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DA Heggen: no grand jury in 2013 Darryl Mount incident

A 2021 rally for Darryl Mount, Jr.
WAMC/Lucas Willard
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A 2021 rally for Darryl Mount, Jr.

The Saratoga County District Attorney will not bring the case of a man who died months after an August 2013 police foot chase in Saratoga Springs to a grand jury.

In January, after four new Democrats joined the five-member Saratoga Springs city council, Saratoga County District Attorney Karen Heggen was asked to open a grand jury investigation into the events surrounding the death of Darryl Mount, Jr.

Mount, a biracial man, died in May 2014 after a police foot chase in the early morning hours of August 31st, 2013. Police said they observed Mount shove his girlfriend against a wall before he took off on foot. Mount was described by police as running into an alley and construction site when police lost sight of him. Police said he was found moments later at the base of a scaffold severely injured. Mount’s family has claimed police brutality and is pursuing a wrongful death suit against the city.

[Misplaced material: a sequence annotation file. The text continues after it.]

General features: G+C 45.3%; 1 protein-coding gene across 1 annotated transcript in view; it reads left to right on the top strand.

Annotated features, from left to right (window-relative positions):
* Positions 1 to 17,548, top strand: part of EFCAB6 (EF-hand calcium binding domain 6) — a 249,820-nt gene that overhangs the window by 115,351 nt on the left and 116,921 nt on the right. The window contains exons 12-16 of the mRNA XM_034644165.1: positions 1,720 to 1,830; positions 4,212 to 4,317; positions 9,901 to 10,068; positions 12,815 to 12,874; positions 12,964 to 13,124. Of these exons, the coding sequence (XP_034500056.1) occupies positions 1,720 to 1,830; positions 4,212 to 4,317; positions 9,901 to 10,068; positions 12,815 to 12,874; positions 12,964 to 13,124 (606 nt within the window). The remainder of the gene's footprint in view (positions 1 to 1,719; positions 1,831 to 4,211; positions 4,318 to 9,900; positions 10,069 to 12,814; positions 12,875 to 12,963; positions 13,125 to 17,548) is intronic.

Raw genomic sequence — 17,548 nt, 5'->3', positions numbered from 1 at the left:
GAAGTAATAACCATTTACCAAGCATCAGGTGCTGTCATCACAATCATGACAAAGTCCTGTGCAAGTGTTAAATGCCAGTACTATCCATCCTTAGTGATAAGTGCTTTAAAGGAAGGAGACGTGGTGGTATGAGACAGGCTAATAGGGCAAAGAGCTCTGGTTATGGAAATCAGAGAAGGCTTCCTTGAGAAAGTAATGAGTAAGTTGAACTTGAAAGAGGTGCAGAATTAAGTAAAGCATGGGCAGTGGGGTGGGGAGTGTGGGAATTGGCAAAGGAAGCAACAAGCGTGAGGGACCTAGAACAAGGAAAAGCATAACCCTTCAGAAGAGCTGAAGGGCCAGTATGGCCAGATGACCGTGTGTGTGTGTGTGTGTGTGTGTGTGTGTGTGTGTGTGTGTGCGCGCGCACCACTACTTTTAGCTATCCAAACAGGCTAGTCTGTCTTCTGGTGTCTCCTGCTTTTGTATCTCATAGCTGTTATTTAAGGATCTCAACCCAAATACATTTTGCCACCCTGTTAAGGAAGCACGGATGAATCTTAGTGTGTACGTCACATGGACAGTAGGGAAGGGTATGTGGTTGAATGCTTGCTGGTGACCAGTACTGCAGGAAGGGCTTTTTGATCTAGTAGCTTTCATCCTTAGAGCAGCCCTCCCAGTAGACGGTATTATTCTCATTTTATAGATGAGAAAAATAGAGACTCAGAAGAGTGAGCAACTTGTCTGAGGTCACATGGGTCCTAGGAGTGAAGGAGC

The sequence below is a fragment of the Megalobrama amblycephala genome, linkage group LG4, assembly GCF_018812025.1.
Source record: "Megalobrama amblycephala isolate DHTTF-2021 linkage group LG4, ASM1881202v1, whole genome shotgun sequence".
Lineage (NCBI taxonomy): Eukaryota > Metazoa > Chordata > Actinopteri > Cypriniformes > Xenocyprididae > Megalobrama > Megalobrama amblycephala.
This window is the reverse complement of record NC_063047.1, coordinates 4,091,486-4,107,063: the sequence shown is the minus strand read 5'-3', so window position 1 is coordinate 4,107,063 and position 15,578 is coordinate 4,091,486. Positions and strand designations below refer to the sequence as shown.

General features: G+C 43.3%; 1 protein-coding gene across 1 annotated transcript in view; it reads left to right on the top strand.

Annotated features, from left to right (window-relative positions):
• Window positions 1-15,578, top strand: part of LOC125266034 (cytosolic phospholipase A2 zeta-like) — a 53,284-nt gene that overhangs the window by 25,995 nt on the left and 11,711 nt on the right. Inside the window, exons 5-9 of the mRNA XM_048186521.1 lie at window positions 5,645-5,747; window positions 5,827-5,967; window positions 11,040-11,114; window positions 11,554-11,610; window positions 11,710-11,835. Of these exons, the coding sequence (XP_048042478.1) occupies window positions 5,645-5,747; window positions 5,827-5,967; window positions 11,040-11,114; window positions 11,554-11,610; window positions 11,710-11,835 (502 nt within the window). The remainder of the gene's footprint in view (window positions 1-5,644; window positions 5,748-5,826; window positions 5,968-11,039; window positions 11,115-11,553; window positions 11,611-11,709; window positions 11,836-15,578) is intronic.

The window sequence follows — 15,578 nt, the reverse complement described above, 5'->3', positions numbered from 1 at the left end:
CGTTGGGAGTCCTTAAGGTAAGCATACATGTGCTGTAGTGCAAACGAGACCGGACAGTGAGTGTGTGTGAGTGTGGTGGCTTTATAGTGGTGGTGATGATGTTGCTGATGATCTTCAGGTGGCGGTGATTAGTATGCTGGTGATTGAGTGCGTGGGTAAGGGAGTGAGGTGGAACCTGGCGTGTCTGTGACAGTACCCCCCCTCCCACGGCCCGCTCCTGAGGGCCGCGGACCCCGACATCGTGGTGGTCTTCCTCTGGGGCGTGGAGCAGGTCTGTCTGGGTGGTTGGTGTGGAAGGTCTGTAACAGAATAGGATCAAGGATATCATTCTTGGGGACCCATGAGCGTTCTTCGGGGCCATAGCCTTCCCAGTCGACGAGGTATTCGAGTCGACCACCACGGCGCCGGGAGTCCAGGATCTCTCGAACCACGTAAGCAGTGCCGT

Questions swirled for years as the city remained tight-lipped on the case, and former Police Chief Greg Veitch, who retired in 2019, admitted in court testimony that he lied to a reporter by saying an internal investigation into potential police misconduct had been conducted. No such investigation had occurred.

In the racial justice movement sparked by the death of George Floyd, Mount’s name became a rallying cry for police reform in Saratoga Springs.

Newly elected Democratic Mayor Ron Kim wrote to Heggen On January 11th asking for a grand jury investigation, fulfilling a campaign promise.